Dear politicians: soon it will be February. You DO know what that signifies, right? What do you mean, "three months till elections?" And why are you drooling?
by Alan Robles
There was no escape for Joseph Estrada. Last month, government authorities hounded the disgraced national leader/convicted criminal, backed him into a corner and finally served him what he had coming: a pardon.
Yes, that's right. On October 25, a scant 43 days after being convicted of plunder, after zero days spent in jail, Erap was free, his rights restored, his record wiped clean.
It's events like this that make you wonder, what was it all for?
One of our neighbors works abroad as a seaman, and we always know when he's in town. He throws a big party, an all-night celebration featuring lots of food, lots of guests and lots and lots and lots and lots of noise.
Did I say "lots of noise"? Kindly excuse the weakness of my descriptive powers. What I meant was "mind shattering explosive bursts of hideous sound strong enough to split boulders and cause the resulting pebbles to bleed."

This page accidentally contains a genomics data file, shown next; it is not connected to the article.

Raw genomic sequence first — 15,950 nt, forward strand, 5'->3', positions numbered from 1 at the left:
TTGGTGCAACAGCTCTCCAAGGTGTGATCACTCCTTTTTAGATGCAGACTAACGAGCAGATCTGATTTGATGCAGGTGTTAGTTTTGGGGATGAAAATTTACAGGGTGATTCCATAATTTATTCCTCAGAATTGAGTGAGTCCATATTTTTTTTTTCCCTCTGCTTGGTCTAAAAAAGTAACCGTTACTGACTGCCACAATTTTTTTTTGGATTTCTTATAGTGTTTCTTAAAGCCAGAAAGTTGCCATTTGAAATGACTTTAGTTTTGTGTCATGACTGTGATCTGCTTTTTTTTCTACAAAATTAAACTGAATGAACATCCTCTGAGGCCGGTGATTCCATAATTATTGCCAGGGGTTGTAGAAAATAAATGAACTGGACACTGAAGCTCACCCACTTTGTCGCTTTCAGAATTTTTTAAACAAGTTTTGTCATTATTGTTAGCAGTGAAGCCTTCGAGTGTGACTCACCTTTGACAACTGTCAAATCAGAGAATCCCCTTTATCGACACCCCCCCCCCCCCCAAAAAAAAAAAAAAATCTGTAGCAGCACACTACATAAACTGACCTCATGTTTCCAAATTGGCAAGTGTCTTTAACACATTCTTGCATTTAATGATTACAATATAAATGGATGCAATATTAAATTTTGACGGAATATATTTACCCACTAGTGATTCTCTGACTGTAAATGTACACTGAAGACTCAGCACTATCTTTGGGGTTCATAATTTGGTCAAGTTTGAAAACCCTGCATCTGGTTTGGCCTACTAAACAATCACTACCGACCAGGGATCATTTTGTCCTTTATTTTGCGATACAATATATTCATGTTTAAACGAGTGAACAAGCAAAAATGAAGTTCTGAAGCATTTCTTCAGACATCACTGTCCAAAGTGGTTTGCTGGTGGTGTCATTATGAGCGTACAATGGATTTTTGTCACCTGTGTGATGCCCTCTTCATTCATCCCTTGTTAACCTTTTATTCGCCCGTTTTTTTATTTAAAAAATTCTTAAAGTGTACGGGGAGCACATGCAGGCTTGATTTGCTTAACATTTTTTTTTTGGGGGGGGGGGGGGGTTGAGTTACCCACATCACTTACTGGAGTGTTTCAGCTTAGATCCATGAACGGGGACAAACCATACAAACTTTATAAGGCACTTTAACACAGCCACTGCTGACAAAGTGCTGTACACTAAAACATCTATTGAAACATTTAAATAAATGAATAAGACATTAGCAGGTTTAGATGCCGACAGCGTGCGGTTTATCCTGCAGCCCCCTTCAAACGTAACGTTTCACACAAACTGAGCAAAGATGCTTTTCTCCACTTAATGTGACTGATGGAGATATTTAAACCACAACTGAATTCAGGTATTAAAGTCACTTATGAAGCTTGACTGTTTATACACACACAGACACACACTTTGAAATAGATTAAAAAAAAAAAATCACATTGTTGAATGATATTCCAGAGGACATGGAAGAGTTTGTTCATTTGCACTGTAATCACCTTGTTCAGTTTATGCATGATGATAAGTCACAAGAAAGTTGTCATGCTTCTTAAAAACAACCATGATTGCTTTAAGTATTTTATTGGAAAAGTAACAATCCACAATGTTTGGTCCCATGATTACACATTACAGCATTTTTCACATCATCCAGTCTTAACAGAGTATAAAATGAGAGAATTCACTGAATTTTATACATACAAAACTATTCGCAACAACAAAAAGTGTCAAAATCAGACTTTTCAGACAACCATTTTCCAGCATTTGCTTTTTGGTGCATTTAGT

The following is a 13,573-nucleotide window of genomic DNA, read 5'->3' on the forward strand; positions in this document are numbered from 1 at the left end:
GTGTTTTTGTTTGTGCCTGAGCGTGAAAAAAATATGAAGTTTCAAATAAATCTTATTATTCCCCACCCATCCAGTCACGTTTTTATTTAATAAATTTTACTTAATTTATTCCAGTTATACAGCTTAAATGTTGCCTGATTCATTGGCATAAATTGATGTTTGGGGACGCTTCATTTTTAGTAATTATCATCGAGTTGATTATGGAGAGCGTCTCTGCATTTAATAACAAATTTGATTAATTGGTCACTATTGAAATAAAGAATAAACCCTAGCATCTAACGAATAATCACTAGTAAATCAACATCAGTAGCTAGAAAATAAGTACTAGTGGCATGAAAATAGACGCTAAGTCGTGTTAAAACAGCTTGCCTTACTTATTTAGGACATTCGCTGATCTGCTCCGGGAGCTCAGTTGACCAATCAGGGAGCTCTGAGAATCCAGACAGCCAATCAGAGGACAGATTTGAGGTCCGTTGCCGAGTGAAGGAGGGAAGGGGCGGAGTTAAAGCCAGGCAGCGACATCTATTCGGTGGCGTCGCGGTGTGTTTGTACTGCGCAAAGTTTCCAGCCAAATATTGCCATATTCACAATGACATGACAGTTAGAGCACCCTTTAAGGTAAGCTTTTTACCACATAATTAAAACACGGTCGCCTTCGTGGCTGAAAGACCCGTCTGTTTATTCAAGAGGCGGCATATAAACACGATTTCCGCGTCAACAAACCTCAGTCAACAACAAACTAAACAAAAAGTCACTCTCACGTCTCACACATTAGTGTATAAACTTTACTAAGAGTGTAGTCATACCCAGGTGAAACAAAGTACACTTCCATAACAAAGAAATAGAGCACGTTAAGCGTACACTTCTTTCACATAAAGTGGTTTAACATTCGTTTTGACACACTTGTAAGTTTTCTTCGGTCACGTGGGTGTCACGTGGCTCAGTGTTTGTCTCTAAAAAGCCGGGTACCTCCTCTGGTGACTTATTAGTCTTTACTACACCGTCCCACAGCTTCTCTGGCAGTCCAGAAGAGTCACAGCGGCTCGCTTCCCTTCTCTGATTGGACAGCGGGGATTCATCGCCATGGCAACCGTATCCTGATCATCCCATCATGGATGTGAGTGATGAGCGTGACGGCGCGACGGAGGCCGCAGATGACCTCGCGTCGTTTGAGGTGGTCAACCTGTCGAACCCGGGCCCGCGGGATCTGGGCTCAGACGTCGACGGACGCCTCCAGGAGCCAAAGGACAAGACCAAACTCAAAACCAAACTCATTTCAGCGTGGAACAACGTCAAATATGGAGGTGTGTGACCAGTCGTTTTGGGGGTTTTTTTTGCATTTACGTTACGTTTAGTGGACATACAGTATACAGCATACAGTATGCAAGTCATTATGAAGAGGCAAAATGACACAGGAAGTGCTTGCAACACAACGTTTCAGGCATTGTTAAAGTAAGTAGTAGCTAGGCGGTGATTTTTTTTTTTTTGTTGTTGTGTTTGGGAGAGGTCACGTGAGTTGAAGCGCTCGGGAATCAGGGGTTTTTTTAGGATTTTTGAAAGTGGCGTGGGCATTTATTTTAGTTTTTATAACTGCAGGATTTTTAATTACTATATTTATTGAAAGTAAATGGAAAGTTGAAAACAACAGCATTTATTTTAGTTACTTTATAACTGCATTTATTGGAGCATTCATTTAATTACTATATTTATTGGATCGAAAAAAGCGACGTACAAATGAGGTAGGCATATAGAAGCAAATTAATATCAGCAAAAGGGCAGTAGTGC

After I obtained the police report of my February 17, 2003 Walgreens arrest (for using a "counterfeit" $100 bill which turned out to be genuine), I learned the identity of San Francisco police Sgt. Jeff Barry. I then connected the dots and tied our last unpleasant encounter in 1995 to his conduct in either directing me to be arrested or in allowing it to happen when there was no "probable cause" to do so.
In his Inquirer column the other Sunday Randy David likened our country to a Philippine Air Lines aircraft. He wrote: “Our country is an aircraft, and its name is Philippine Air Lines. We are its patient passengers. This plane is long–delayed for a host of reasons – a bomb threat from nowhere, a malfunctioning engine that has seen better days, chaotic procedures, and a crew that is too timid and too uncaring to explain the situation to the passengers.”
Several years ago, Philippine Long Distance Company mailed to its subscribers a flyer announcing the launch of the EasyPay Scheme, which allowed a subscriber to pay his phone bill at an accredited bank near the subscriber’s place. The flyer said “You don’t have to go out of your way…there’s less hassle. Fast, easy, and assured phone bill payments. Only with PLDT EasyPay.”
My last column “Woeful State of Telecommunications” in which I chided Destiny, Inc., the Internet server, the National Telecommunications Commission, and the Philippine Long Distance Telephone Company, drew quick response. The day after the column appeared, NTC arranged a meeting between Destiny and me. At the meeting, the Destiny Customer Care Manager committed to personally take care of my Internet problem. There has not been any serious interruption of service since then.